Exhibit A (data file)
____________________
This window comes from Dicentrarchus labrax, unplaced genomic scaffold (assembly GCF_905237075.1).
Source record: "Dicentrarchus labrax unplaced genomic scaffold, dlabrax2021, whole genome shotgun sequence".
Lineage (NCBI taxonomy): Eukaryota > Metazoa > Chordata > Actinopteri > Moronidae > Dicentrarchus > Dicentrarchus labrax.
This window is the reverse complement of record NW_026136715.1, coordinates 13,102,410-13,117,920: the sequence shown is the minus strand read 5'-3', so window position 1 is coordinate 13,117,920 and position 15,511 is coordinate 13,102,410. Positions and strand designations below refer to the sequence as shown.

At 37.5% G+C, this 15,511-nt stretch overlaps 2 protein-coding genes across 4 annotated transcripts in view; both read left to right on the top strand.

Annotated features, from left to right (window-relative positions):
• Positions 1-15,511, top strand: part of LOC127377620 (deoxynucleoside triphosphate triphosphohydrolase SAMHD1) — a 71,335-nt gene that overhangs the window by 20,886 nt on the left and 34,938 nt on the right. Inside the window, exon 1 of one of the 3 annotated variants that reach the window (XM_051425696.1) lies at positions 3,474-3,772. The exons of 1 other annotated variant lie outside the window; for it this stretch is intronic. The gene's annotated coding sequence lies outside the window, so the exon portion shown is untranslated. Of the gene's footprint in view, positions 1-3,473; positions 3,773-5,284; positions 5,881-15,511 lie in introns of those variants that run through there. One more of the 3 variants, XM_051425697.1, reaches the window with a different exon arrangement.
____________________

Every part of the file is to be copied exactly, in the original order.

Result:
This window comes from Dicentrarchus labrax, unplaced genomic scaffold (assembly GCF_905237075.1).
Source record: "Dicentrarchus labrax unplaced genomic scaffold, dlabrax2021, whole genome shotgun sequence".
Lineage (NCBI taxonomy): Eukaryota > Metazoa > Chordata > Actinopteri > Moronidae > Dicentrarchus > Dicentrarchus labrax.
This window is the reverse complement of record NW_026136715.1, coordinates 13,102,410-13,117,920: the sequence shown is the minus strand read 5'-3', so window position 1 is coordinate 13,117,920 and position 15,511 is coordinate 13,102,410. Positions and strand designations below refer to the sequence as shown.

At 37.5% G+C, this 15,511-nt stretch overlaps 2 protein-coding genes across 4 annotated transcripts in view; both read left to right on the top strand.

Annotated features, from left to right (window-relative positions):
• Positions 1-15,511, top strand: part of LOC127377620 (deoxynucleoside triphosphate triphosphohydrolase SAMHD1) — a 71,335-nt gene that overhangs the window by 20,886 nt on the left and 34,938 nt on the right. Inside the window, exon 1 of one of the 3 annotated variants that reach the window (XM_051425696.1) lies at positions 3,474-3,772. The exons of 1 other annotated variant lie outside the window; for it this stretch is intronic. The gene's annotated coding sequence lies outside the window, so the exon portion shown is untranslated. Of the gene's footprint in view, positions 1-3,473; positions 3,773-5,284; positions 5,881-15,511 lie in introns of those variants that run through there. One more of the 3 variants, XM_051425697.1, reaches the window with a different exon arrangement.